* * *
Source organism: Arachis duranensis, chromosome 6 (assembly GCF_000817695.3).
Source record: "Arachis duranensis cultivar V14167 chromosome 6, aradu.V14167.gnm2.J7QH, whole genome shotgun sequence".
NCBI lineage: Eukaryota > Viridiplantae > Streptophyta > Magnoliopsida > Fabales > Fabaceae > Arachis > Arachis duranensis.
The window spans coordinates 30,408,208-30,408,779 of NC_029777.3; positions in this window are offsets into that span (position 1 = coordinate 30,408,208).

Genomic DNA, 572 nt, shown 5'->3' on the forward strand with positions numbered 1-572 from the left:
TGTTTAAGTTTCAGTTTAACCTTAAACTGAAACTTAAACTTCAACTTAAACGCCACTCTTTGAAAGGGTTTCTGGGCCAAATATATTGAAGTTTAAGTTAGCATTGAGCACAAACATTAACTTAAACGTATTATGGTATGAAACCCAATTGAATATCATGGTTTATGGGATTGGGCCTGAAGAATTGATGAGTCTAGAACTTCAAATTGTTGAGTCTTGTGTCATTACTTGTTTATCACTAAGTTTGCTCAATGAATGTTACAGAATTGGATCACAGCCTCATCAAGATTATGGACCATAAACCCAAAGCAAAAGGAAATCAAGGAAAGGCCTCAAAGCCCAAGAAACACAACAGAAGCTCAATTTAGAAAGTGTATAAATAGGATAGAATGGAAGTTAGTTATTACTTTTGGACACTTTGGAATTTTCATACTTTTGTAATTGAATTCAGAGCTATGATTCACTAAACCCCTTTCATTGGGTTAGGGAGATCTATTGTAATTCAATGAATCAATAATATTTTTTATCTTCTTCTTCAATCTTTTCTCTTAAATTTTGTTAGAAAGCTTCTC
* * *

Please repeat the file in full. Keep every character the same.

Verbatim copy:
Source organism: Arachis duranensis, chromosome 6 (assembly GCF_000817695.3).
Source record: "Arachis duranensis cultivar V14167 chromosome 6, aradu.V14167.gnm2.J7QH, whole genome shotgun sequence".
NCBI lineage: Eukaryota > Viridiplantae > Streptophyta > Magnoliopsida > Fabales > Fabaceae > Arachis > Arachis duranensis.
The window spans coordinates 30,408,208-30,408,779 of NC_029777.3; positions in this window are offsets into that span (position 1 = coordinate 30,408,208).

Genomic DNA, 572 nt, shown 5'->3' on the forward strand with positions numbered 1-572 from the left:
TGTTTAAGTTTCAGTTTAACCTTAAACTGAAACTTAAACTTCAACTTAAACGCCACTCTTTGAAAGGGTTTCTGGGCCAAATATATTGAAGTTTAAGTTAGCATTGAGCACAAACATTAACTTAAACGTATTATGGTATGAAACCCAATTGAATATCATGGTTTATGGGATTGGGCCTGAAGAATTGATGAGTCTAGAACTTCAAATTGTTGAGTCTTGTGTCATTACTTGTTTATCACTAAGTTTGCTCAATGAATGTTACAGAATTGGATCACAGCCTCATCAAGATTATGGACCATAAACCCAAAGCAAAAGGAAATCAAGGAAAGGCCTCAAAGCCCAAGAAACACAACAGAAGCTCAATTTAGAAAGTGTATAAATAGGATAGAATGGAAGTTAGTTATTACTTTTGGACACTTTGGAATTTTCATACTTTTGTAATTGAATTCAGAGCTATGATTCACTAAACCCCTTTCATTGGGTTAGGGAGATCTATTGTAATTCAATGAATCAATAATATTTTTTATCTTCTTCTTCAATCTTTTCTCTTAAATTTTGTTAGAAAGCTTCTC